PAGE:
Jacob H

Waiting and Waited For Beyond the Sky

 

Trees.

They grow tall, some so much so they seem to hold the sky above us, like a twig holding up a tent. As animals and humans go from one place to another, they have an objective.

And whatever that may be, they eventually return home.

A home… a place where you have someone waiting for you.

We always are waiting for someone, though we don’t always know it.

We are waited for by others as well.

And maybe we don’t know it, maybe they don’t know it either.

But they wait.

Even if they may never come, they wait.

 

But for whom does a tree wait?

It grows and expands its branches on its own accord.

Mother Earth waits for the trees to grow from off the ground,

But knows they are never meant to return until their end.

The only destination for the tree is the boundless sky.

If to say for certain what a tree waits for, it is for its own end.

To return to the place from whence it came.

 

But then for what reason does a tree reach for the sky?

What awaits the pillar of life that seeks to pierce the heavens with its massive trunk?

We don’t know and we may never know.

If the tree waits for another, or is waited for by another…

It is what lays beyond that sky.

The very heavens they hold up, the trees gaze beyond.

A vast expanse, the everything that is nothing,

A simple dream and ideal; essential to the tree as a goal.

While forever unobtainable, it is still satisfactory in its own special way.


Momentos

The work boots in my closet.

They aren’t my own, but I may need them someday.

 

Be that as it may, they sure are dirty…

The laces are shredded, soles caked with mud.

Akin to a hazelnut covered in a chocolatier’s brew,

But the coating was a half-assed job.

A once fine leather, faded and torn,

Now nothing more than cow scraps.

 

Many folks come to visit, hang up their coat and tell me:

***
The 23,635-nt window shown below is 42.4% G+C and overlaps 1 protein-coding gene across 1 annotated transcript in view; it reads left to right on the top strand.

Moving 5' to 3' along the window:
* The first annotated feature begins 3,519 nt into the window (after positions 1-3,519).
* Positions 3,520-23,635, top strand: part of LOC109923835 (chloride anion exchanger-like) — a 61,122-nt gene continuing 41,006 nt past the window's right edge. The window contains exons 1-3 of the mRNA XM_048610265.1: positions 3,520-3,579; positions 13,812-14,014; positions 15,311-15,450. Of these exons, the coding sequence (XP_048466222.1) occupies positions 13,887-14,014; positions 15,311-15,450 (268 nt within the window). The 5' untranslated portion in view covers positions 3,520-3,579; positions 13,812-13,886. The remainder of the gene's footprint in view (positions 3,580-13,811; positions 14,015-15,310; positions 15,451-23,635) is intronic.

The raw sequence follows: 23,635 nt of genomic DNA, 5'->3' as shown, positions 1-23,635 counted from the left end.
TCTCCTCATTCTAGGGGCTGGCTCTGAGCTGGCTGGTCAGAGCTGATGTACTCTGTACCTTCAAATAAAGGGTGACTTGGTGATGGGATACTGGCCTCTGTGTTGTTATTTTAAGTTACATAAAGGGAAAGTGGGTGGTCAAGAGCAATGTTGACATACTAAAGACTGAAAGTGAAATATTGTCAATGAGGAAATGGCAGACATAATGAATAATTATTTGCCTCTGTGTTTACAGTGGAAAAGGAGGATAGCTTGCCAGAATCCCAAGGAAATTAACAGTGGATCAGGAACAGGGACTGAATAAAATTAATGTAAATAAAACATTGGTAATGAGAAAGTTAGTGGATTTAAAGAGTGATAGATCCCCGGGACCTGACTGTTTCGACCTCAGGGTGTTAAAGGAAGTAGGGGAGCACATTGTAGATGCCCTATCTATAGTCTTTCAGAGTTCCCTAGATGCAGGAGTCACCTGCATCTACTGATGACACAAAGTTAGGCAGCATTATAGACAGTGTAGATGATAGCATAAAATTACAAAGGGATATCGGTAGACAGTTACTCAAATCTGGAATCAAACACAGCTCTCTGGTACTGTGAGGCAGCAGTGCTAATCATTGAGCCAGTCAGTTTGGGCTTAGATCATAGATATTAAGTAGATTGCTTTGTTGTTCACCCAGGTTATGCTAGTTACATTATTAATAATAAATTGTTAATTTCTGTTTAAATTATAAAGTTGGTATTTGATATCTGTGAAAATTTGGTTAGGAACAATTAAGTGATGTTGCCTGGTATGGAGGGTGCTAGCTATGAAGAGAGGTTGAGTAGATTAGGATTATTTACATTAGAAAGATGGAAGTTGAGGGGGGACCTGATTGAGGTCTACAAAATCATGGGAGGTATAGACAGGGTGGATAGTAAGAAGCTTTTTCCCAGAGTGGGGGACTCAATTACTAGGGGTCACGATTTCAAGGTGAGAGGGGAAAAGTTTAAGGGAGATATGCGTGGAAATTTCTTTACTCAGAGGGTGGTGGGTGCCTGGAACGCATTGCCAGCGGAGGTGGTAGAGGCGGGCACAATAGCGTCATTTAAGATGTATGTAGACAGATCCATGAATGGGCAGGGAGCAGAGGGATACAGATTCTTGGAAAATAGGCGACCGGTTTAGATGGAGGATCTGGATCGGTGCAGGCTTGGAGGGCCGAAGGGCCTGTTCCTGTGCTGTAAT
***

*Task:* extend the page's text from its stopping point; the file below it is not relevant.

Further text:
You should throw those out, they’ve seen their time come and go.

 

I almost took them to Goodwill last week,

With the rest of the old things left in the closet.

But I didn’t need anyone to tell me, to remind me,

That they would not be used by anyone else.

I was the one who was gonna need them someday.

These old, muddy, crusty work boots.

 

Trash and treasure are in the eye of the beholder,

And these are garbage scraps I can never let go.

 

People often forget the few incidents that occur in otherwise “safe conditions.”

The old man never did want a white-collared job.

Always hacking away, deep within the earth.

You said if I ever need money, to take them with me.

As I turn away from the gravestone,

I go grab my father’s old work boots.

 

Caked with mud, coal and oil…

And shining speckles of diamond dust.

 


The Human Being is a Complex Machine

 

Every man and woman is a complex machine.

So much so I hesitate to call them a machine,

Something of another’s creation built with set limitations and functions.

The studies of social sciences have shown us many patterns in the existence of humanity.

But that does not make us any less unique.

 

Take for instance a boy, high school age.

A person who idealizes kindness towards others,

Yet still holds anger he finds hard to control.

 

Take for instance a boy who loves his friends,

But also loves to take time to be alone.

Someone so eager to ease the pain of others but after so long is tired of it all,

Making him sick with his own being.

 

Take for instance a boy who loves philosophy,

And yet often speaks frankly and boldly,

Full of doubt to maintain a sense of realism.

 

Take for instance a boy, who takes high level academics, someone smart.

Smart yet so stupid.

So stupid he can’t figure out simple riddles.

Academic riddles, and riddles of the mind and heart alike.

While knowing so much knows so little of what to say and do,

When everything is not okay.

 

Wanting peace and getting drama,

Easing drama and giving way to discord.

Many good and bad things.

A lot of things he wants to improve and a lot of things he’s not satisfied with.

 

But he wouldn’t have it any other way.